Many developers consider Bower to be a thing of the past that is superseded by npm. If you are using a bundler, like Webpack or Rollup, it’s certainly true. But if your webapp is missing this compilation step, using Bower is a big improvement over the traditional methods of managing dependencies.
In this article, we’ll look into how to get started with Bower, then the potential issues you might encounter. This overview should give enough context so that you can hit the ground running if there is a need to introduce it to a project.
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To install it, only npm and git are needed. After that, simply issue
to install it globally (might need sudo in some cases). After installation, use it with bower from the command line.
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To install something, use bower install <packagename>; as an illustration, bower install lodash installs Lodash. Bower will download the latest version into the bower_components directory. Likewise for uninstalling, use bower uninstall lodash to remove it, and as an alternative, you can simply delete the lodash folder.
To see what packages are available, the easiest way is to use a browser and search the repository at bower.io, under Search packages. Just start typing to see the potential candidates.
Since you usually don’t want to install everything by hand, Bower supports listing the dependencies along with their versions in a configuration file. In this bower.json, you can put all the libraries and install them in a batch later with a simple bower install.
To bootstrap the config file, use bower init, which is a simple next-next-finish-style wizard. After you have it, specify --save when you install something, and Bower will update the configuration file with the new dependency. For example, bower install lodash --save will download lodash, same as before, but will also add it to the config.
Using bower.json renders the bower_components folder redundant and disposable. In case you don’t have all the dependencies installed, just run bower install and everything will be downloaded. Using this, you don’t need to check in the libraries to the version control, which is a bad practice anyway.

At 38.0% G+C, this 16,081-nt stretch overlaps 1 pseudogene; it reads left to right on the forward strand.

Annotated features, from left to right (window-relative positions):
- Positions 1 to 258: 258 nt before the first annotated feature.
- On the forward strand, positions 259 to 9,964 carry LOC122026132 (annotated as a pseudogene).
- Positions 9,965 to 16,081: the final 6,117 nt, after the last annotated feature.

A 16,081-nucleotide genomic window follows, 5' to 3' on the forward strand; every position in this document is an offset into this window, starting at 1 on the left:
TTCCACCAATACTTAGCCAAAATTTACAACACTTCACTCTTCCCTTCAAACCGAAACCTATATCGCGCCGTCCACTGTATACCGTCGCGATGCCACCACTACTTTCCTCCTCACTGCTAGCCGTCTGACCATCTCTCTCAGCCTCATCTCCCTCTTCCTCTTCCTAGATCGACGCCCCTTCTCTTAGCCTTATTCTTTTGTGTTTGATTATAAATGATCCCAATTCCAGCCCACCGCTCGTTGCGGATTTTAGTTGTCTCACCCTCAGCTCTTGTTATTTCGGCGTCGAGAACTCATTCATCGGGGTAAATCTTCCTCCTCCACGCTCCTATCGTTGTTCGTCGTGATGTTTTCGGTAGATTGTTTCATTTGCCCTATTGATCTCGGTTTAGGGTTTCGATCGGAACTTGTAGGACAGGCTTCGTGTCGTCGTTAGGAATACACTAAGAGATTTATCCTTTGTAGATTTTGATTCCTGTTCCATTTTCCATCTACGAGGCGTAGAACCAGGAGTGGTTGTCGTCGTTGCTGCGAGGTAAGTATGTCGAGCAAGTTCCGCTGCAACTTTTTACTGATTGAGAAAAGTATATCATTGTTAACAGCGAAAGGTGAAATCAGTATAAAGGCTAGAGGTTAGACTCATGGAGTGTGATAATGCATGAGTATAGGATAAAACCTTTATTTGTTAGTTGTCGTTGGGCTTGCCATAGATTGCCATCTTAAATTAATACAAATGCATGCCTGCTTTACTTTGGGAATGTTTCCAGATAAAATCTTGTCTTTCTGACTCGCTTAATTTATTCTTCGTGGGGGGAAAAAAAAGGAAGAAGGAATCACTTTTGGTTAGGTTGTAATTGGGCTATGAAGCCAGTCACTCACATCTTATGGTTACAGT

Similarly, in order to update a library, just modify the bower.json, run bower install, and push just a single line of change to the VCS.
Basically, Bower requires a bower.json file at the root of the library that specifies which files are production artifacts that should be downloaded. This is the reason why many people say package maintainers should not support Bower, as it puts additional burden on them. Firstly, maintaining a separate configuration file, and secondly, to put the production artifacts into the repository.
Bower support is waning, as new libraries are unlikely to support it. But fortunately, Bower supports different types to download. If you specify a GitHub repository that is missing bower.json, Bower will download the whole repository. In this case, if the production artifacts are in the repo, they will be downloaded too, without explicit support to Bower. For example, if you issue bower install https://github.com/sashee/gentoo.git, bower_components/gentoo will contain all the files.
Bower can download any file, just like you would manually. If you specify a URL that points to a single file, Bower will download it. For example, bower install https://firstname.lastname@example.org/lodash.min.js will create bower_components/lodash.min/index.js with lodash. This allows you to use any CDN. If you want to reference the production artifact from the npm repo, use unpkg, if you need files from GitHub, use RawGit. See the previous article where we’ve talked about these in detail.
Bower can also download and unpack zip files. With bower install https://jqueryui.com/resources/download/jquery-ui-1.12.1.zip, the bower_components/jquery-ui-1.12.1 will contain the contents of the package.
Use with npm
It’s likely that if you have a node.js backend you are also using npm to manage its dependencies. Using bower side-by-side is tedious, and it would be nice if a simple npm install would fetch the frontend dependencies too. Also, it’s usually a burden for fellow developers to manually install a new tool; ideally, npm could manage it on a per-project basis.
For this to work, list bower as a dev dependency. This is as simple as adding a new entry to the devDependencies section:
This will make bower itself managed by npm, but a separate bower install step is still needed. Fortunately, you can use a postinstall script in the package.json, that npm will run after every install.
This runs bower install after every npm install.
This works fine for installing new packages, but you might notice that it won’t remove unused ones. If you try out a new library, then change your mind, it’s not enough to simply remove it from bower.json. If you do just that, you’ll still have the lib at your bower_components, but others might not.
Bower provides a prune command just for that. If a dependency is installed, but missing from the json, it will uninstall it. Since it’s idempotent, it’s safe to run every time.